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pp. 99-121

When the Ku Klux Klan was still burning crosses on behalf of “the sacrifice of Jesus of Nazareth; the flames the light which the Savior shed upon the world,” one was reported in June 1926 near the newly established Shrine of the Little Flower Catholic Church in southern Oakland County. Within two months, the young priest at the Shrine told the few dozen ...

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5. “Ballots—Not Bullets!”

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pp. 122-140

In the long year of 1932, events in Michigan continued to demonstrate the need for urgency and provided grist for Father Coughlin’s radio sermons. He needed only to look around him for examples to show what was wrong with the nation, examples that tapped into a reservoir of sentiment about the nation’s elite, the rich and powerful, international financiers, and the ...

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6. The Center Restored

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pp. 141-171

In the late fall of 1934, Coughlin’s audience was ready to give the president and the newly elected congressmen a push. The priest who had forged his radio listeners into an amorphous pressure group was ready to give his listeners a structure and a name announcing their purposeful cause. He called on them to become members of the National Union for Social ...

Anti-Communism and the John Birch Society

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7. Better Dead Than Red

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pp. 175-195

When the Japanese bombed Pearl Harbor on December 7, 1941, any voices still opposed to war were drowned out. The entire Michigan congressional delegation supported the war vote against Japan on December 8. The following day, Germany declared war against the United States, and people prepared as best they could for all that war would mean. Almost at once,...

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8. Extremism in Defense of Influence: The John Birch Society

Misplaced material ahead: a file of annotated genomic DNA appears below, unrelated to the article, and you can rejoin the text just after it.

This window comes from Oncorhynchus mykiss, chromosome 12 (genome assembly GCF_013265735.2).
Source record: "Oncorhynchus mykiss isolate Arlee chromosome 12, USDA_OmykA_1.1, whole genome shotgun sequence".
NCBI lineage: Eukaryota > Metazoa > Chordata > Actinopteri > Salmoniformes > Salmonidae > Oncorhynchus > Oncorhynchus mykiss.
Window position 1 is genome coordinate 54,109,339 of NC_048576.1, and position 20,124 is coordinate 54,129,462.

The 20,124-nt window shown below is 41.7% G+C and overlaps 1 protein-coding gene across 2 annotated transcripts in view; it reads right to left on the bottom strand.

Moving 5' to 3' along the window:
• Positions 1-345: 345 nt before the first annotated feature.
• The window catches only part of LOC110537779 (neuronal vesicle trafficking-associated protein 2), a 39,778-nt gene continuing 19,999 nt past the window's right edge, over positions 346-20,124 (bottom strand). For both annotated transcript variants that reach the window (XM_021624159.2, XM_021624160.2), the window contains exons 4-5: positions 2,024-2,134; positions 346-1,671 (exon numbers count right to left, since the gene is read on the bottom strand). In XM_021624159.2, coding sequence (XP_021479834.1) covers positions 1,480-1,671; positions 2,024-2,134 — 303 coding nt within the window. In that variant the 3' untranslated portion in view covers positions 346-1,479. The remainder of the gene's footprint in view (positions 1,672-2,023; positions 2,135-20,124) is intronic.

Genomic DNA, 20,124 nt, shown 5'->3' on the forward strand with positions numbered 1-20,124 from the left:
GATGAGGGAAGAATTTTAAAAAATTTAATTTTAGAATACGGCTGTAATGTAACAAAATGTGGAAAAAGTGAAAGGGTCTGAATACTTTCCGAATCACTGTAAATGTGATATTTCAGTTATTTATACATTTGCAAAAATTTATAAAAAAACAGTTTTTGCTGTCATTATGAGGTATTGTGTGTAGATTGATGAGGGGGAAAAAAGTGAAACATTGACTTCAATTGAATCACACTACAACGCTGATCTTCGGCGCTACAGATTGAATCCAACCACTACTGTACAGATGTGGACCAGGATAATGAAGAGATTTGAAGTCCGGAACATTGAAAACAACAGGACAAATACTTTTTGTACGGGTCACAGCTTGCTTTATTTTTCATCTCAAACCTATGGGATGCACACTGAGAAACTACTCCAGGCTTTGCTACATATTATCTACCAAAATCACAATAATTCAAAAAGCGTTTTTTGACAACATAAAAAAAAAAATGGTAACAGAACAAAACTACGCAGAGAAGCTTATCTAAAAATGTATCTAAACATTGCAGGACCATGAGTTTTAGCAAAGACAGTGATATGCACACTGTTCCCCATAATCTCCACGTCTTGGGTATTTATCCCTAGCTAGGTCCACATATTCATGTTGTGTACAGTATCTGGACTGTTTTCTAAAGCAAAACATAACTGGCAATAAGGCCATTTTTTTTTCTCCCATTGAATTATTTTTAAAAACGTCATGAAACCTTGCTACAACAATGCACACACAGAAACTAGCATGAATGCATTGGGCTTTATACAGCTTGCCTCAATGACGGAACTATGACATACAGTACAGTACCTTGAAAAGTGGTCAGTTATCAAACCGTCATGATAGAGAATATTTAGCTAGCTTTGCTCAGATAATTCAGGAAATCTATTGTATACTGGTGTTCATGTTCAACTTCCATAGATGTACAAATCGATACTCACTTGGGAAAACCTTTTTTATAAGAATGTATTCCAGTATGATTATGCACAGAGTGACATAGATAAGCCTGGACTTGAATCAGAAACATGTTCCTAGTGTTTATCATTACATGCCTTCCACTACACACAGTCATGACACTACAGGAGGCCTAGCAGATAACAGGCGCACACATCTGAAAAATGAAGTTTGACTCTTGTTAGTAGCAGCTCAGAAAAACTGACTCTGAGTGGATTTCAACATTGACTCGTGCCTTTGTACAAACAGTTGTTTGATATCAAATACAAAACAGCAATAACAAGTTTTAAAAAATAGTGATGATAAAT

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pp. 196-225

With a solid majority of Americans so obviously opposed to all that Communism represented, no vigilant minority needed to organize, or so it would seem. Robert Welch thought differently when he assembled 11 men from nine states for a two-day meeting in Indianapolis in December 1958. Before the meeting adjourned, the John Birch Society was on its way to a ...

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9. Other Options, Other Causes

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pp. 226-250

Apart from serving as a point of reference when commentators reported on other anti-Communists, anti–United Nations advocates, or extreme patriots, the Birch Society slipped out of the news. Society leaders insisted this did not follow from a loss of supporters. Rather, they were positive that once media corporate heads recognized that their barrage against the ...

The Michigan Militia

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10. The “Duty of Defense”: Organizing the Michigan Militia

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pp. 253-275

In November 1994, a weekend military practice drill in the far northwestern corner of the Lower Peninsula merited one of the first of many accounts that would appear in the New York Times. According to the article, “some 100 members of a group calling itself the Michigan Militia” turned out in Brutus, preparing “to defend itself against the United States ...

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11. An Unorganized, Organized Militia

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pp. 276-304

As the shock over the Oklahoma City bombing diminished, more people began to wonder what the government might once again be covering up. The plumber and the hardware dealer who returned to meetings brought along friends sympathetic to the Militia’s plain talk about a government bureaucracy out of touch and perhaps out of control. Who ...

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Epilogue

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pp. 305-310

FBI agents swept into Lenawee and Hillsdale counties in southern Michigan as winter was fading in 2010. They arrested eight men and one woman and, acting perhaps on a tip from an inside informant, charged them with plotting to kill local police officers with the intent to spark an uprising that would lead to overthrow of the government. The nine, four from the ...

Notes

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pp. 311-342

Index

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pp. 343-363


E-ISBN-13: 9780472027637
Print-ISBN-13: 9780472051595

Page Count: 360
Publication Year: 2011